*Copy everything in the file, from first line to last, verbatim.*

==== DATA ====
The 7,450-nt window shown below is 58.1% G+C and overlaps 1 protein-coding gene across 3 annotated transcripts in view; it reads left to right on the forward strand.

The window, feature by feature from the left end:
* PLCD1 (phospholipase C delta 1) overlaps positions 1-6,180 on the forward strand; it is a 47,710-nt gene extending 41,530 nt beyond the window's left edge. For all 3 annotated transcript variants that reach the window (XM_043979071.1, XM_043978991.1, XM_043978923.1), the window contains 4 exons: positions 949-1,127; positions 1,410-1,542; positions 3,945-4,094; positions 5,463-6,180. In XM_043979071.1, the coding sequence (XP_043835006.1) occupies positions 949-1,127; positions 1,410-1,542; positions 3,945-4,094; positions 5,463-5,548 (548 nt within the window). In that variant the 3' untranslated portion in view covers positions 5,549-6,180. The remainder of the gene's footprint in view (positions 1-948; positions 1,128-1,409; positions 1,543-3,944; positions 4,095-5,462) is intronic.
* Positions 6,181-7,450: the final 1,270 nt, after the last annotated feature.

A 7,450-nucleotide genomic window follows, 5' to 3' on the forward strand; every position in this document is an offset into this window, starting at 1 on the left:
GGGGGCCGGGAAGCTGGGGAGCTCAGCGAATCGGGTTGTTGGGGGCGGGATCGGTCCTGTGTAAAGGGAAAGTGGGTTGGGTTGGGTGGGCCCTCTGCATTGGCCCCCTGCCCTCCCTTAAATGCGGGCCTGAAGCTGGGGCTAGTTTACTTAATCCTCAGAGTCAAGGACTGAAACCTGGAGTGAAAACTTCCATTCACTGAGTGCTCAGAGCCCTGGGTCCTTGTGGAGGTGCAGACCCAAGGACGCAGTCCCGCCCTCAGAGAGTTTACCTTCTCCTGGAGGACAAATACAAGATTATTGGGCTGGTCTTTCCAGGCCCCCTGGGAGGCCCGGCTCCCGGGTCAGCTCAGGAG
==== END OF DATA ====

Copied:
The 7,450-nt window shown below is 58.1% G+C and overlaps 1 protein-coding gene across 3 annotated transcripts in view; it reads left to right on the forward strand.

The window, feature by feature from the left end:
* PLCD1 (phospholipase C delta 1) overlaps positions 1-6,180 on the forward strand; it is a 47,710-nt gene extending 41,530 nt beyond the window's left edge. For all 3 annotated transcript variants that reach the window (XM_043979071.1, XM_043978991.1, XM_043978923.1), the window contains 4 exons: positions 949-1,127; positions 1,410-1,542; positions 3,945-4,094; positions 5,463-6,180. In XM_043979071.1, the coding sequence (XP_043835006.1) occupies positions 949-1,127; positions 1,410-1,542; positions 3,945-4,094; positions 5,463-5,548 (548 nt within the window). In that variant the 3' untranslated portion in view covers positions 5,549-6,180. The remainder of the gene's footprint in view (positions 1-948; positions 1,128-1,409; positions 1,543-3,944; positions 4,095-5,462) is intronic.
* Positions 6,181-7,450: the final 1,270 nt, after the last annotated feature.

A 7,450-nucleotide genomic window follows, 5' to 3' on the forward strand; every position in this document is an offset into this window, starting at 1 on the left:
GGGGGCCGGGAAGCTGGGGAGCTCAGCGAATCGGGTTGTTGGGGGCGGGATCGGTCCTGTGTAAAGGGAAAGTGGGTTGGGTTGGGTGGGCCCTCTGCATTGGCCCCCTGCCCTCCCTTAAATGCGGGCCTGAAGCTGGGGCTAGTTTACTTAATCCTCAGAGTCAAGGACTGAAACCTGGAGTGAAAACTTCCATTCACTGAGTGCTCAGAGCCCTGGGTCCTTGTGGAGGTGCAGACCCAAGGACGCAGTCCCGCCCTCAGAGAGTTTACCTTCTCCTGGAGGACAAATACAAGATTATTGGGCTGGTCTTTCCAGGCCCCCTGGGAGGCCCGGCTCCCGGGTCAGCTCAGGAG